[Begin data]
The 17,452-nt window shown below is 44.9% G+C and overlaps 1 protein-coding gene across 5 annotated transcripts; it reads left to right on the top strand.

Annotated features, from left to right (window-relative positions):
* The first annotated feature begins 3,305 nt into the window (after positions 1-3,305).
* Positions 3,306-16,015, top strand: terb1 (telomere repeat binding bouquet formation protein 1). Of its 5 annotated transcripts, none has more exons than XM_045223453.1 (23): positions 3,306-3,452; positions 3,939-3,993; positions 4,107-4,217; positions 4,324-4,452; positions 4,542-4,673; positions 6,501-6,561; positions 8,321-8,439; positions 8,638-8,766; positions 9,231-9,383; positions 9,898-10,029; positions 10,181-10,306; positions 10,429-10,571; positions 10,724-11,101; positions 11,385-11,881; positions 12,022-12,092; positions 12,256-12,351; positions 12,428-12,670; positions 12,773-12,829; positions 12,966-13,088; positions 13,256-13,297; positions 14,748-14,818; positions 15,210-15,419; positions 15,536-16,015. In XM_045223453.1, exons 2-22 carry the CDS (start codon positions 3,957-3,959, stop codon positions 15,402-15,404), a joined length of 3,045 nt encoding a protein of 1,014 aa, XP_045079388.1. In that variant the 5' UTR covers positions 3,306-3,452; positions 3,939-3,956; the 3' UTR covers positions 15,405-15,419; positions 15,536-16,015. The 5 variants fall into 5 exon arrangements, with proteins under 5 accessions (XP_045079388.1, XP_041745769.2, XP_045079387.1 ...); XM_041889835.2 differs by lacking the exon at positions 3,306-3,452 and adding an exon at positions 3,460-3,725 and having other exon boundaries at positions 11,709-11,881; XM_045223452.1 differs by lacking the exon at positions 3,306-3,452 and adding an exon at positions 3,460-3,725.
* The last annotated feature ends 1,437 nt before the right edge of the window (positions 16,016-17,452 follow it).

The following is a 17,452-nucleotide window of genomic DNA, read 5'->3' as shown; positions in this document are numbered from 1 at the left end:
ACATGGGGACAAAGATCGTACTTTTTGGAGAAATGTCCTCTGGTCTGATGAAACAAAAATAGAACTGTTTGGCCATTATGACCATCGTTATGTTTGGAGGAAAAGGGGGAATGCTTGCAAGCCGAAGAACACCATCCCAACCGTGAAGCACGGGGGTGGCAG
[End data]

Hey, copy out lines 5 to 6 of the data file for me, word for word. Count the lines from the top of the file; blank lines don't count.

* The last annotated feature ends 1,437 nt before the right edge of the window (positions 16,016-17,452 follow it).

The following is a 17,452-nucleotide window of genomic DNA, read 5'->3' as shown; positions in this document are numbered from 1 at the left end: